You might have seen Tisch grad student Sharon De La Cruz’s work at the ITP Winter Show: One of her projects was inspired by the Wu-Tang Clan, while another challenged groups of four people to balance atop a ball.

But when the NYU Stories team bumped into De La Cruz at a speed networking session at ITP’s Women Entrepreneurs Festival, the former Fulbright scholar and program director of THE POINT Community Development Corporation in Hunts Point, the Bronx, was busy selling her new business venture. We asked for her elevator pitch.

We’re all ears. What’s your big idea?
I’m pitching an all-women tech cooperative, specifically cooperative because I’ve worked with a lot of undocumented marginalized women. I understand capitalism—I get it, but a cooperative would be a much more sustainable business model. I’m looking to create something that women who aren’t necessarily citizens of the United States could hold onto that is theirs. They would own the business.

Where does the tech piece come in?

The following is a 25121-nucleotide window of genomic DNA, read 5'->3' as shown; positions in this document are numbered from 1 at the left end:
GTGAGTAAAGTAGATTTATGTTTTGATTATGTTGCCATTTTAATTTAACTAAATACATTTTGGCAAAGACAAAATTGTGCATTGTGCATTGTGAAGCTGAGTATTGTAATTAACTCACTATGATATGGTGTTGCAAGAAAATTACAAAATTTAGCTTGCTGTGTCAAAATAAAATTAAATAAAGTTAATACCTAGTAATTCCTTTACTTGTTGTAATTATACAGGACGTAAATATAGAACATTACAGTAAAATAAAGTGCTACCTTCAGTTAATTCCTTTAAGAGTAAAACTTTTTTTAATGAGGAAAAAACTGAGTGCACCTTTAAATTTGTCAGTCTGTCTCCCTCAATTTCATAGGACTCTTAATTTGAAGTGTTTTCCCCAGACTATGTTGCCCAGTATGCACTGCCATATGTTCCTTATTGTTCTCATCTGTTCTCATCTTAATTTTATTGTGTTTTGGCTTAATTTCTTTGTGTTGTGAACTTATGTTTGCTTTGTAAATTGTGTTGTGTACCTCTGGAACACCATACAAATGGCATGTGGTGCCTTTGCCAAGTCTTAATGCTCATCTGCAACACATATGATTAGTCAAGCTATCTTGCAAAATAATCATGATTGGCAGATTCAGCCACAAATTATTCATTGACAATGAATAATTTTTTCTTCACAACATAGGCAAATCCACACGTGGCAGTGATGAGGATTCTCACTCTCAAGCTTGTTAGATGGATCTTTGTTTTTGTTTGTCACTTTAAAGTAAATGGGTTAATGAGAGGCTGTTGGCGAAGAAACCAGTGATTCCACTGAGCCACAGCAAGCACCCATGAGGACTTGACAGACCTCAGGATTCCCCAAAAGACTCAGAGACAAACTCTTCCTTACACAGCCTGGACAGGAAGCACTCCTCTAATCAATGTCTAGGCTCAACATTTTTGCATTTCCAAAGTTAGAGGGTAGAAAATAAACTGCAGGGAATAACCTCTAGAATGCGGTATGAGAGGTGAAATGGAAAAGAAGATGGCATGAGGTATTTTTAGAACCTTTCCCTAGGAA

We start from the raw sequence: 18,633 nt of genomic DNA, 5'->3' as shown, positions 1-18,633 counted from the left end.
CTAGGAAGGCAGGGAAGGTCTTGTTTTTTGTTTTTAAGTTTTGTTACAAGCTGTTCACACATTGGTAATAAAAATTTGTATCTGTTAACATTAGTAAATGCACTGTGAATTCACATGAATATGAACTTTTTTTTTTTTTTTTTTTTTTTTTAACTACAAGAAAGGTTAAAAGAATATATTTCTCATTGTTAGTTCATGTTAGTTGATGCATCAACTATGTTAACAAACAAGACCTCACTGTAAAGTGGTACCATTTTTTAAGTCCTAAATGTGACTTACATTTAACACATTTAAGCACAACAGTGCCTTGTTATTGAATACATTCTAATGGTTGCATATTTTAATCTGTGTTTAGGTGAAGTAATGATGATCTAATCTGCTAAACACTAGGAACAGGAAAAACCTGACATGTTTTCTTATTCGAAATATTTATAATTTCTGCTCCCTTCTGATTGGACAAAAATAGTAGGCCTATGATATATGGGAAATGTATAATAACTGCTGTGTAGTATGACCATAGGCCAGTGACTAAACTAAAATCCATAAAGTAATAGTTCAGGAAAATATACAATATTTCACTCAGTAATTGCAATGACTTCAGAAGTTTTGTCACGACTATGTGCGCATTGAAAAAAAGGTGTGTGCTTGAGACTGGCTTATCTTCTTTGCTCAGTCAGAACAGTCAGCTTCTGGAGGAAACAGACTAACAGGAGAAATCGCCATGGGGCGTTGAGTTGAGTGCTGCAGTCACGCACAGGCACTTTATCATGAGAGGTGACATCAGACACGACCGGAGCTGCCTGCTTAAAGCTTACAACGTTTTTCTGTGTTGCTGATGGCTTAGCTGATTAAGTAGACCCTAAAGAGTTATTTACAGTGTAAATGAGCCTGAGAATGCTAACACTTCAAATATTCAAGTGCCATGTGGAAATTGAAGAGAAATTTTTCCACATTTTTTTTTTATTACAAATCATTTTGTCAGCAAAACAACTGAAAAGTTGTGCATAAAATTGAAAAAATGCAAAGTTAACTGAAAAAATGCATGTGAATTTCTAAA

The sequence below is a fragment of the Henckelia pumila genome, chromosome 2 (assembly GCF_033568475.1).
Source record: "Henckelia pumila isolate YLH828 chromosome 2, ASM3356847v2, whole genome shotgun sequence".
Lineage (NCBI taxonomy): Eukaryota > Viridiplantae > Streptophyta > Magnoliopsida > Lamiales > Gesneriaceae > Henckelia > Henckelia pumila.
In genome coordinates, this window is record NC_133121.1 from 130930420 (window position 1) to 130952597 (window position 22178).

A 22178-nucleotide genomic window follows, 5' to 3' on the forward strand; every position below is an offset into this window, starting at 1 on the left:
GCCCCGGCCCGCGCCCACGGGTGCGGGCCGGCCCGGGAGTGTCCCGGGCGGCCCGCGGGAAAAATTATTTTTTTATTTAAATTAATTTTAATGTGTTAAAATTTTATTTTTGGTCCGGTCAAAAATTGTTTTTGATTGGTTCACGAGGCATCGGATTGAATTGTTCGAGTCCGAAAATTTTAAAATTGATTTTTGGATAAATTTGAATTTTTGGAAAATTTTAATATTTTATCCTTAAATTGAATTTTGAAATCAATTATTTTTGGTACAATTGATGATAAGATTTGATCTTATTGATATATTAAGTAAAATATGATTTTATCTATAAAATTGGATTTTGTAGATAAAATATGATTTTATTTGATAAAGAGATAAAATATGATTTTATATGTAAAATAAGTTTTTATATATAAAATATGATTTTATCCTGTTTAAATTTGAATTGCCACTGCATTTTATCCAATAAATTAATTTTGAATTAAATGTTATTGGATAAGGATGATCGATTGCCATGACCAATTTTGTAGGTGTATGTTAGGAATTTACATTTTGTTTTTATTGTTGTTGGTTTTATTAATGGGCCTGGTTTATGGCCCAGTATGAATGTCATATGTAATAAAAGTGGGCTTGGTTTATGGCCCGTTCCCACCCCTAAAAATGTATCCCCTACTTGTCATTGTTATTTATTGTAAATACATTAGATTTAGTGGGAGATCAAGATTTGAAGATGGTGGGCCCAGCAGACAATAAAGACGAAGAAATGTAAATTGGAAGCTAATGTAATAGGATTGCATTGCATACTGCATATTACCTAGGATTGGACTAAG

Technology is super expensive and moves really fast. So I figure, okay, if we share our resources, if we buy into this technology together, let’s use it to build [an alternative media platform] for women of color and marginalized women. We’ll not only change the world and media but also create something that’s more sustainable.

What in your previous experience led you to this work?
I’m an artist, focusing primarily on mural-making and animation. A lot of my art tends to deal with multiple identities, and what it means to be a woman, specifically. But I’ve also done five years of community organizing in the South Bronx, where I was born and raised.